Taking an Idea Beyond the Barricades: Sometimes the best thing we can do is ask for help and be open to criticism

Sometimes we trip ourselves up. No matter how innovative we are or how hard we work on our writing projects we leave the door open to the worst of housemates – self-doubt – and it lives rent free. Sometimes the best thing we can do is ask for help and be open to criticism.

You need to trust your writing process to help you improve.Then comes the question: who to ask?

A Couple of Suggestions

Bang2Write

JerichoWriters

A trusted friend or a professional advisor who won’t hold back from presenting you with writing support that helps you find the truth. Whether you pay for this or you’re lucky to have someone who can simply respond to your script with a rare focus, it is important to let the truth sit hard. Sometimes the best thing we can do is ask for help and be open to criticism.

My New Project

Are you wondering what I’ve been working on that has made me want to talk about this? Well, I’ve been beavering away on a brand new project, a middle grade children’s book. Like many writers trying out a new format for the first time, it’s not always easy. I’ve had wonderful advice and writing support along the way but then just as soon as you finish the first draft, which for me is always at least three drafts in, you realise this is the first time you’ve written anything for children. How on earth can you be sure it is doing what you hoped it would.

Ta Da!

So I’m feeling really positive because my call for help was answered – and in spades. Yes there was some positive feedback but the reality is I need to rewrite. It’s not all bad but it demonstrates how, in this instance, I really needed some great advice. My idea is strong and most of the characters too, but the nagging doubt I had has been confirmed: something is missing and if I am to succeed I must find it and add it into the mix.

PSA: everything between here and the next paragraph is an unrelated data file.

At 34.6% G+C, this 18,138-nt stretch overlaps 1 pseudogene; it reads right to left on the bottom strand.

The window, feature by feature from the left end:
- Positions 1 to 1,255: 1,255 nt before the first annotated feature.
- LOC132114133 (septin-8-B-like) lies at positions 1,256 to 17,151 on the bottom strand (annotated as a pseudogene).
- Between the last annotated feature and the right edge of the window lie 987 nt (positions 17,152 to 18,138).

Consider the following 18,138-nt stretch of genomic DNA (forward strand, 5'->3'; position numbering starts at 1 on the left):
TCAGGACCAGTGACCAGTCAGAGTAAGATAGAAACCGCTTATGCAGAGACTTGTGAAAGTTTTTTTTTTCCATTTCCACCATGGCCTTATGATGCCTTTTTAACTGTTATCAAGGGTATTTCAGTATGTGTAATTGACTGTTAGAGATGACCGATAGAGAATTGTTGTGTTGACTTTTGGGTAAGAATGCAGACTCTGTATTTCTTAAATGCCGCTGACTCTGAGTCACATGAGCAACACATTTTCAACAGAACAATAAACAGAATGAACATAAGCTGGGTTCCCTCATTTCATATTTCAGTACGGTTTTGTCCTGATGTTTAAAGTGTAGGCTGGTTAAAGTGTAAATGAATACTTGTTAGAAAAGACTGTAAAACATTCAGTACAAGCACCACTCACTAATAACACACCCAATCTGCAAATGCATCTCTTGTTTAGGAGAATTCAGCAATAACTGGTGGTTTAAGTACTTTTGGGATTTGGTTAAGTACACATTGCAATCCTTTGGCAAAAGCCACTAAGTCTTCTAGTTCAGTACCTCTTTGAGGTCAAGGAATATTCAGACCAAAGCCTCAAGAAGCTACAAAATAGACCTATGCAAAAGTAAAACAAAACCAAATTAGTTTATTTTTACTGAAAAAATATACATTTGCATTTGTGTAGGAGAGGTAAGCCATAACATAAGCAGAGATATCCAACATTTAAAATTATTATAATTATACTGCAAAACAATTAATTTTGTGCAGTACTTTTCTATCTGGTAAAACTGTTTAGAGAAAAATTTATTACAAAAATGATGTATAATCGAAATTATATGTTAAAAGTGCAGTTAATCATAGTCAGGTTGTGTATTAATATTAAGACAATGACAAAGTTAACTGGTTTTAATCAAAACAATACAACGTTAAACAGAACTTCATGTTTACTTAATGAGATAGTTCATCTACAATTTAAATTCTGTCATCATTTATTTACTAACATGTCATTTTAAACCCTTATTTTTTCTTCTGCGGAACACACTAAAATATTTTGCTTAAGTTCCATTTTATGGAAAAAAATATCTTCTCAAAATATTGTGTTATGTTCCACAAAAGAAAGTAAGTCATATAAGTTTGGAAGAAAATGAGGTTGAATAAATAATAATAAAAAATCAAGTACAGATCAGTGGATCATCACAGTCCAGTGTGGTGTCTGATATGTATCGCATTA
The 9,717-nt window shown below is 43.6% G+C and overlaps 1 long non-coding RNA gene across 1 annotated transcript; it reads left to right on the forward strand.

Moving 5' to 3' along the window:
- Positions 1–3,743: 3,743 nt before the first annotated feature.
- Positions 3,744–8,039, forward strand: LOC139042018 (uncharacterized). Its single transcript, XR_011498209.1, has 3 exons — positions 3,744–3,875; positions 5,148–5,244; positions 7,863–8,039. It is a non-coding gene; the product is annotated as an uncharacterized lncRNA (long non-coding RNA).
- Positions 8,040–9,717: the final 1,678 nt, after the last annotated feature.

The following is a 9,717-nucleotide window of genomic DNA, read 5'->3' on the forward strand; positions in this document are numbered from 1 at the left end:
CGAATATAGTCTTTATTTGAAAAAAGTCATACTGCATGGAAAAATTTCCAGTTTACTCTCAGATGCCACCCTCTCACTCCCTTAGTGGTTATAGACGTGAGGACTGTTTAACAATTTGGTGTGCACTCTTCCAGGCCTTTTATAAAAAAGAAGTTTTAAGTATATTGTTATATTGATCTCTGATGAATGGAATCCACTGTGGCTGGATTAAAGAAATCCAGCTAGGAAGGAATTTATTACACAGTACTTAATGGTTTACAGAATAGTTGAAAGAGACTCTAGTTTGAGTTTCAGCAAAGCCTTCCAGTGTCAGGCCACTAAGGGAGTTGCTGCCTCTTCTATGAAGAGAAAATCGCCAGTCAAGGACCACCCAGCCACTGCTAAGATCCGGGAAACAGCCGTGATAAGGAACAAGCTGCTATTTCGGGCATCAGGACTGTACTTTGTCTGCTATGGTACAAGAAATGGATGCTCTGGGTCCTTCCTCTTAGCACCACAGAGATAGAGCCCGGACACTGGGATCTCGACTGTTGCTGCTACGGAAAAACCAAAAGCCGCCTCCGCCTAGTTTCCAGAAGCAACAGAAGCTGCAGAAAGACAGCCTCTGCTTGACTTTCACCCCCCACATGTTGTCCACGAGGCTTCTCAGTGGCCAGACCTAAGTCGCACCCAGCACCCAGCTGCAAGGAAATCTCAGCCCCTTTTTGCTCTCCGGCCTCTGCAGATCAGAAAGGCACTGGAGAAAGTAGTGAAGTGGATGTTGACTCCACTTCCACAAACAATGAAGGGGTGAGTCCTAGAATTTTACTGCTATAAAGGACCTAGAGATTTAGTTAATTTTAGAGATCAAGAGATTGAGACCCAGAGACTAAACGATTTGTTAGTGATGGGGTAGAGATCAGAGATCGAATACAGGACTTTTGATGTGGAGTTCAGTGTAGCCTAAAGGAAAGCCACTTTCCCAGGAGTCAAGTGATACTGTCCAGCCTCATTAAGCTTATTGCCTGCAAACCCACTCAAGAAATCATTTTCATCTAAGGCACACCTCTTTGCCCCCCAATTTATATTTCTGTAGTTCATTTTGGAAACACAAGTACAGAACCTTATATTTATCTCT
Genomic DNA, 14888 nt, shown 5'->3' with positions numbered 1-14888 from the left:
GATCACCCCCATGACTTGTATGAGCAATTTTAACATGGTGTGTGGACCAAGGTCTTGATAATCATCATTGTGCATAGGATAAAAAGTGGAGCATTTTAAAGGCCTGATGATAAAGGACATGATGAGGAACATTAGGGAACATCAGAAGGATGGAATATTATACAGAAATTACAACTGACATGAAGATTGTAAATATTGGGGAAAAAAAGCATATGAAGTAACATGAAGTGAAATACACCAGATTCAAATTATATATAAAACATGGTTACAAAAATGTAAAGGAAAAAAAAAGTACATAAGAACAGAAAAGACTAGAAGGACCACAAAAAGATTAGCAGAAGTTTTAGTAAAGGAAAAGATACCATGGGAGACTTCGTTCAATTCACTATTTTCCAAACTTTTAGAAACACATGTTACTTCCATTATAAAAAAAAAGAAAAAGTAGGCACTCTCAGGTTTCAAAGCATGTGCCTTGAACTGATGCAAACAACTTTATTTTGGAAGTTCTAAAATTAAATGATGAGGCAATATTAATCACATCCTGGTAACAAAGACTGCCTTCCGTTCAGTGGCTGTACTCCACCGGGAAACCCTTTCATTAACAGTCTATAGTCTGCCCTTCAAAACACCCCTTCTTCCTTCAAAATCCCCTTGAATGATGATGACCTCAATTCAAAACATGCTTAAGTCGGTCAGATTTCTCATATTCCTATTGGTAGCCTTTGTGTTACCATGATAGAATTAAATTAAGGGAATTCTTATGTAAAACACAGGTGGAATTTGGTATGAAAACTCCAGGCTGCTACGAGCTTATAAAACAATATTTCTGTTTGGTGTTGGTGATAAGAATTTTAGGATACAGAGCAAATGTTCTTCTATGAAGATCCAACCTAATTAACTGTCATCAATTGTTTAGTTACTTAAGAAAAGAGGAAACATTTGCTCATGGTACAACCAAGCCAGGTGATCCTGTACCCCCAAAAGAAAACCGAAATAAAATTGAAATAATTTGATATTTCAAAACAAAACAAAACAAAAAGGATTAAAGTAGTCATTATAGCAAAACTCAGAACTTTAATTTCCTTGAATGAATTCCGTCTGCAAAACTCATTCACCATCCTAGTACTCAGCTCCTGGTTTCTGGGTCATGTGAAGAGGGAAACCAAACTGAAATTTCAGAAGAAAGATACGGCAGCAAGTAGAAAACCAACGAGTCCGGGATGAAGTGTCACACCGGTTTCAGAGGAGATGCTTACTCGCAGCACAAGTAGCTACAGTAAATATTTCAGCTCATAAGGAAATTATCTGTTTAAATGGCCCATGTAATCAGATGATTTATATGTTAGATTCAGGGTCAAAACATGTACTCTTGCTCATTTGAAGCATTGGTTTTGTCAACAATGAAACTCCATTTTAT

So that’s why it has been so important to try and find the most appropriate, honest and relevant advice and make sure that finding a writing process to help you improve is not being hampered by ego.

A successful, professional writer

I will.

I can’t wait.

Thank you for your honesty and I know you are waiting to read the next draft. I won’t let you down.

Sometimes the best thing we can do is ask for help and be open to criticism.

When Is An Idea Ready?

What am I dealing with?

Sometimes, an idea for a new piece of writing comes easily. It is not always the case.

More often than not, ideas can take years to work their way through the rounds of denial, rejection and simple unfathomable doubt.

I started out writing for the theatre and to me it always seemed straightforward to say I am writing a play. Now I’m not so sure because it could be a book or a film or even a play for the radio. Of course now it could be a podcast, a game or a web series.

Continue reading “When Is An Idea Ready?”

So this is how I write…

I tend to be on the move a lot. It’s critical for me to access really good wi-fi. A cafe, such as Fika in Hastings is perfect for writing, great coffee and a reasonably quiet space to work. But it doesn’t have to be as quiet as an exam room or public library, especially if my writing is re-writing. I do like a bit of hub-hub and sometimes music. I like listening to classical or jazz but occasionally, that’s not right for what I’m working on. So, I will listen to the Clash, the Jam or PJ Harvey or a new band from Brighton called grasshopper. Or perhaps I will seek the company of someone like, Emily Barker, whose music has a really cinematic quality, which is obvious when you think why the theme for the BBC version of Wallander is so loved.

The Blank Page